They were vanquished by a brilliant pitching performance by Cardinals right-hander Chris Carpenter, who threw a three-hit shutout in a 1-0 victory in Game 5 of this National League Division Series, outpitching his good friend and former Toronto teammate, Roy Halladay. Carpenter ended it by retiring Ryan Howard on a grounder to second, with Howard collapsing in the grass with an injury, as the Cardinals celebrated around him.
“We expected a lot more,” said left fielder Raul Ibanez, one of several Phillies hitters whose bats went cold. “It’s crushing.”
The Cardinals famously came from 10½ games back in late August to catch and pass the Atlanta Braves on the regular season’s final day. In this series, they won games in which they trailed by four runs to Cliff Lee and by two runs to Roy Oswalt. They are the Team That Doesn’t Die.
“The magnitude of this game [was] the same as it’s been for the last month and a half,” Carpenter said of the Cardinals’ improbable run to reach this point. “We’ve been dealing with that the whole time.”
It will be difficult for the Phillies to spin their first-round exit as anything but a colossal failure, given the towering expectations (and payroll) they engendered by amassing the most distinguished starting rotation in a generation. They won 102 games this season, by far the most in the majors, and the sight of that team dismantled in a week’s time by a hungrier, more dynamic opponent may require an entire winter for the Phillies and their fans to get over.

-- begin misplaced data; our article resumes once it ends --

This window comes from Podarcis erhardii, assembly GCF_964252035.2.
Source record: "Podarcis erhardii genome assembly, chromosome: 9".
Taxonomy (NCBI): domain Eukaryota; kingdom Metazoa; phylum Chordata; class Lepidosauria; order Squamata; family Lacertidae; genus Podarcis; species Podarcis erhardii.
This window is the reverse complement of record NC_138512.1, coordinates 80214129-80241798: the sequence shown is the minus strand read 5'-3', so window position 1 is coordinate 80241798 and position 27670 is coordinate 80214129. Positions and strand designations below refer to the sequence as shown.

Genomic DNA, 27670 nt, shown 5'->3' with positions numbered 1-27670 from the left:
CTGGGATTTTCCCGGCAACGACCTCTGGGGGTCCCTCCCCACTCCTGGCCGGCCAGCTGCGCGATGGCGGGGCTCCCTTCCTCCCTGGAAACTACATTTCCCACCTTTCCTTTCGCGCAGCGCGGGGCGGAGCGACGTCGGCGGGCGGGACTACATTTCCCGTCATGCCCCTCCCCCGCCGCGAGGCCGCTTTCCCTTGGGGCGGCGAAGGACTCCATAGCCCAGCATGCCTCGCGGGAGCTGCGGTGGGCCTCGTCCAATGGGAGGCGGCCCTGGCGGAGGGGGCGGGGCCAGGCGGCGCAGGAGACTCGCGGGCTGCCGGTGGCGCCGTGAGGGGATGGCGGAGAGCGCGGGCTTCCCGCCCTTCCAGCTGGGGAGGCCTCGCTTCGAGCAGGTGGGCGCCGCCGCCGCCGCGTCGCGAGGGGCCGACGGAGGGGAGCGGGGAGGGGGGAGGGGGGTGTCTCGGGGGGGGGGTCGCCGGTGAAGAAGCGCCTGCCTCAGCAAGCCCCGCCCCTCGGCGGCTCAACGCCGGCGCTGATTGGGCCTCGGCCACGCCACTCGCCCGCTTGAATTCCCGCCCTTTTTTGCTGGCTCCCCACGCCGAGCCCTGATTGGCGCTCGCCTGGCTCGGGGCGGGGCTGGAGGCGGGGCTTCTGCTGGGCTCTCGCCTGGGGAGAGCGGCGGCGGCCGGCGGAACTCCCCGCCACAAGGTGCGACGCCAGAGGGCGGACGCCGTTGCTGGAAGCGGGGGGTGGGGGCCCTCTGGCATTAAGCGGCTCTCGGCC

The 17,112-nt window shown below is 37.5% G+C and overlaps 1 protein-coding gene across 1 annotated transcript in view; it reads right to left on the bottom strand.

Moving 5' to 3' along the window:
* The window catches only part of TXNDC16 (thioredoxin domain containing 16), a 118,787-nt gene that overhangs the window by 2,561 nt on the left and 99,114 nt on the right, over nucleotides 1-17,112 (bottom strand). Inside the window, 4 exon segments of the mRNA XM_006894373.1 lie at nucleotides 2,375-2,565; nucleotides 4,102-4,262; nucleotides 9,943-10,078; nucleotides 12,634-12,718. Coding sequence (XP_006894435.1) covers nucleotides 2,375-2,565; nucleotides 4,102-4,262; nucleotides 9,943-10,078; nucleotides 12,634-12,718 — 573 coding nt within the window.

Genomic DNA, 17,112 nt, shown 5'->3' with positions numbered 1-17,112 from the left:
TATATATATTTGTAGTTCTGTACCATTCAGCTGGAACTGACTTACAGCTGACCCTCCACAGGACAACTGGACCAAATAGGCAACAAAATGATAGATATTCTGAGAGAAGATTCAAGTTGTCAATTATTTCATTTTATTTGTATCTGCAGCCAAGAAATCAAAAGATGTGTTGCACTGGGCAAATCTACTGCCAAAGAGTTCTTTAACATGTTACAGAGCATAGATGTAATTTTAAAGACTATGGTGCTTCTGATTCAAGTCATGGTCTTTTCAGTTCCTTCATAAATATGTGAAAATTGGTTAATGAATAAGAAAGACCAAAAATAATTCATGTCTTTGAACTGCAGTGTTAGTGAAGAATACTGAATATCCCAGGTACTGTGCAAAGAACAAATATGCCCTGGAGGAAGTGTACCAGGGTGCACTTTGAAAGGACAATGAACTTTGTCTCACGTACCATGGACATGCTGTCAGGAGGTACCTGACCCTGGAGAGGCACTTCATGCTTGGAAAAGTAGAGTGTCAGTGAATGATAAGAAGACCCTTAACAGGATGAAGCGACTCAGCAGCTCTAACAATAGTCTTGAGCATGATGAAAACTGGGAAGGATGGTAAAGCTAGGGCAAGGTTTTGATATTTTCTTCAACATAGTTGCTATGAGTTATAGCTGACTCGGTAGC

“We felt like we had the team to do it, and we came up short,” Halladay said. “It’s not necessarily that we’re lacking anything. It just didn’t work.”
The Phillies outscored the Cardinals, 15-6, over the first 11 innings of the series, but were outscored by a margin of 13-6 after that.
The only run of the game was scored in the first inning, when the Cardinals’ first two batters, Rafael Furcal and Skip Schumaker, went triple, double — putting the Phillies in a 1-0 hole four pitches into the game. Ultimately, Halladay needed 33 pitches to navigate it, with a third of those fouled away by the pesky Cardinals.
It was only the third time in the 55-year history of the Cy Young Award that two former winners met in a winner-take-all elimination game in the postseason, and the first since Roger Clemens and Pedro Martinez dueled in the 2003 ALCS.